Pitney House

Pitney House

Home of William Lambert White, later Doctor Garland


Pitney House was a large, 5-bay, two-storey house on the west side of Kingston, immediately opposite the Red Lion Hotel and Red Lion Lane, with views across the grounds of Kingston Manor House that would, after 1916, become Bide's Gardens. Although the frontage of the house was impressive, it was actually three times deeper than the width as seen on the map below. It also had impressive and extensive gardens that reached all the way to Park Road to the south.

It is not known when Pitney House was built but it does appear, without the extensions to the rear, on Watts' map of 1806. The rear extensions had been completed by 1831 and are shown on both Day's map and Watts' map of that year. Indeed Watts' map indicates that it was owned by solicitor and banker William Lambert White who used it as his home and law practice. Pitney House was attacked by the rioting mob during the 1831 Reform Riot. White died in 1845 and his widow Anne remained in the house until her death in 1852.

By the time of the census in 1861 it was occupied 39-year old Stephen Harris - a 'Master builder employing 3 men & 2 boys' - who lived there with his wife Mary Ann and their seven children.

By 1871 Pitney House was the residence (and, most likely, the practice) of Physician and Surgeon Edward Garland, his wife Elizabeth, their three children William, Charles and Ethel, together with a cook and a housemaid. By 1881 the elder son William had left home and there was another servant, a Ladies' Maid, living in. They also had a boarder, Mary Hartwell, living with them who was recorded as a lunatic. Mary was still living with them ten years later in 1891.

It was in the 1891 census that Dr Garland gave his occupation as 'Physician & Surgeon (only registered General Practitioner)' - being a dig at Dr Ptolemy Colmer who was actually Mayor of Yeovil at the time, who Garland considered to be unqualified since he had trained in Scotland!!

Pitney House was demolished between 1890 and 1901 - it was present on the Ordnance Survey of the former date but by the time of the latter a terrace of impressive three-storey villas built on the site (see second photograph below). These, in turn, were demolished in 1976 as part of the Queensway dual carriageway project.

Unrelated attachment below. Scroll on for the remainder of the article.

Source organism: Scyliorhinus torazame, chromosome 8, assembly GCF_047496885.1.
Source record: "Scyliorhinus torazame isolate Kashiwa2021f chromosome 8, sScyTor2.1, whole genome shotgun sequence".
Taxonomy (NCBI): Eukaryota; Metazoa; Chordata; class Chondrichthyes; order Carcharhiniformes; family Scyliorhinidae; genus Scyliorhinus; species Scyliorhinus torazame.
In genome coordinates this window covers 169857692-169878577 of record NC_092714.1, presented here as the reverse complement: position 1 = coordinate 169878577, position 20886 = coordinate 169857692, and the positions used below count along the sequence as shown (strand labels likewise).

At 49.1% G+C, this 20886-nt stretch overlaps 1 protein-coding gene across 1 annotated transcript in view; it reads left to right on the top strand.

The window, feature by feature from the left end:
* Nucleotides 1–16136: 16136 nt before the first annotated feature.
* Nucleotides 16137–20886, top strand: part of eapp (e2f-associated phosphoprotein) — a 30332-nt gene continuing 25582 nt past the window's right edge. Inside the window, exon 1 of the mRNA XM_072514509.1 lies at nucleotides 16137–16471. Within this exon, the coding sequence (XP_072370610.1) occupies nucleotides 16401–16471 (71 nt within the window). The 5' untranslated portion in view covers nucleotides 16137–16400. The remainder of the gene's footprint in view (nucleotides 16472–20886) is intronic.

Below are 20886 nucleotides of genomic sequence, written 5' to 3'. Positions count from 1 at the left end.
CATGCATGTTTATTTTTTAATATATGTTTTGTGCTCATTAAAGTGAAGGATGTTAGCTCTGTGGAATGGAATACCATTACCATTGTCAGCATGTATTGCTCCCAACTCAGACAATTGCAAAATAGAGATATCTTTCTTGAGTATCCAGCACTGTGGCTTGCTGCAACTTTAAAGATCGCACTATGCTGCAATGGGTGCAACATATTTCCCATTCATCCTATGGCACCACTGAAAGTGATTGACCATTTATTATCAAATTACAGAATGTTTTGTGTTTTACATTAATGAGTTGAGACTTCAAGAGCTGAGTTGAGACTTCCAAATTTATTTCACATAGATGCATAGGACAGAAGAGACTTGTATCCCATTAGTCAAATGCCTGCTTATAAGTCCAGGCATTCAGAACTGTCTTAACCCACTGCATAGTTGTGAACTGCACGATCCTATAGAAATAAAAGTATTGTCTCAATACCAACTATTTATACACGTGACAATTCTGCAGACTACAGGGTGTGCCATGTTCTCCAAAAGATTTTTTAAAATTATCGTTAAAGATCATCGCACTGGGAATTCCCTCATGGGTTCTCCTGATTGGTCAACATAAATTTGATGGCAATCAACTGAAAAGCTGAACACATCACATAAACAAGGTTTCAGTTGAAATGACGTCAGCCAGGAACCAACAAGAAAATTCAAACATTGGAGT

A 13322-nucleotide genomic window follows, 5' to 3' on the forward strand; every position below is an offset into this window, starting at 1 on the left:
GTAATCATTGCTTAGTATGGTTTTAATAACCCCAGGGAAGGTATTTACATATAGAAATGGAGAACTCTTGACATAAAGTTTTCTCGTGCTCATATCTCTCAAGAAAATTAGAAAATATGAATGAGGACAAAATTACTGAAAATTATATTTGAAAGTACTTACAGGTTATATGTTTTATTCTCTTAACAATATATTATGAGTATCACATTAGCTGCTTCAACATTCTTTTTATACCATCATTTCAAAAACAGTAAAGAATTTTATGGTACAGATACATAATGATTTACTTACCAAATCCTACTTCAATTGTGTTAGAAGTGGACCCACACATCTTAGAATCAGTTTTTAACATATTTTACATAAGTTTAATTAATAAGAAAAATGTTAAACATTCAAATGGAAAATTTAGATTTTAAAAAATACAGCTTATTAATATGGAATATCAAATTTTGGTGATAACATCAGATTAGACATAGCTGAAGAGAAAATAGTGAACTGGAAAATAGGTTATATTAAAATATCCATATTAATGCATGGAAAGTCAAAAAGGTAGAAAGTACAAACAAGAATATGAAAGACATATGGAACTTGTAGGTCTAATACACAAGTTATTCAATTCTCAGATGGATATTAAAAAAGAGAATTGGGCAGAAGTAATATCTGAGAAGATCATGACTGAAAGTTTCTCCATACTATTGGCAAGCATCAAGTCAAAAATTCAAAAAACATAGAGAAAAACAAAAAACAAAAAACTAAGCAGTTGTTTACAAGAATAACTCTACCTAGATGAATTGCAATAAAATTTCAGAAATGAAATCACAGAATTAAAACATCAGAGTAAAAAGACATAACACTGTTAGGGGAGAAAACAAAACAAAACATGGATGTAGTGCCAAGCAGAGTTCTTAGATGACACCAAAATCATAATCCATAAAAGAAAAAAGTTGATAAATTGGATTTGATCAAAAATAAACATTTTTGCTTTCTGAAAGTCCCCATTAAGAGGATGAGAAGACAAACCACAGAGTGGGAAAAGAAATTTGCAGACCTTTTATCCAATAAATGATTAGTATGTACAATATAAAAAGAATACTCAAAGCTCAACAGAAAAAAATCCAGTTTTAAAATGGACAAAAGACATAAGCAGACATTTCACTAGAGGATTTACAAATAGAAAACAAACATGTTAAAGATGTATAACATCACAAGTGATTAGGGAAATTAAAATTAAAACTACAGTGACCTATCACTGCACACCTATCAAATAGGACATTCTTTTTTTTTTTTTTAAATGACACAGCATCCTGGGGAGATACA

E Watts' map of Yeovil of 1831 shows Pitney House, Kingston, at top right with the name of William Lambert White in the large garden. Also the large field at lower left of centre accessed off Hewish Lane (today's Huish), annotated with his name would later become Yeovil's football ground with its famous sloping pitch. The site is now occupied by Tesco's store and much of its car park.


This map, based on the 1886 Ordnance Survey, shows Pitney House at upper centre, opposite the Red Lion Hotel and the grounds of Kingston Manor that would become Bide's Gardens after 1916. The extensive gardens of Pitney House stretched all the way down to Park Road, seen running across the bottom of the map.




This colourised photograph features in my book 'Yeovil From Old Photographs'

This remarkable photograph was taken in November 1861 and looks north along Kingston as seen from just outside what would become Bide's Gardens. Towards the left is Pitney Villa with its impressive set of double steps. To its right is Pitney House. The small grocer's shop at left is that of JT Foole who had recently taken the shop over from Gerard Samson.


From my collection

In this colourised photograph of 1956 by HA 'Jack' Cooper, Pitney Villa in its guise as the Kingston Hotel remains, but Pitney House has been replaced by a short terrace of three-storey villas.


From a home movie, the buildings of the previous photograph have been demolished ready for the construction of Queensway.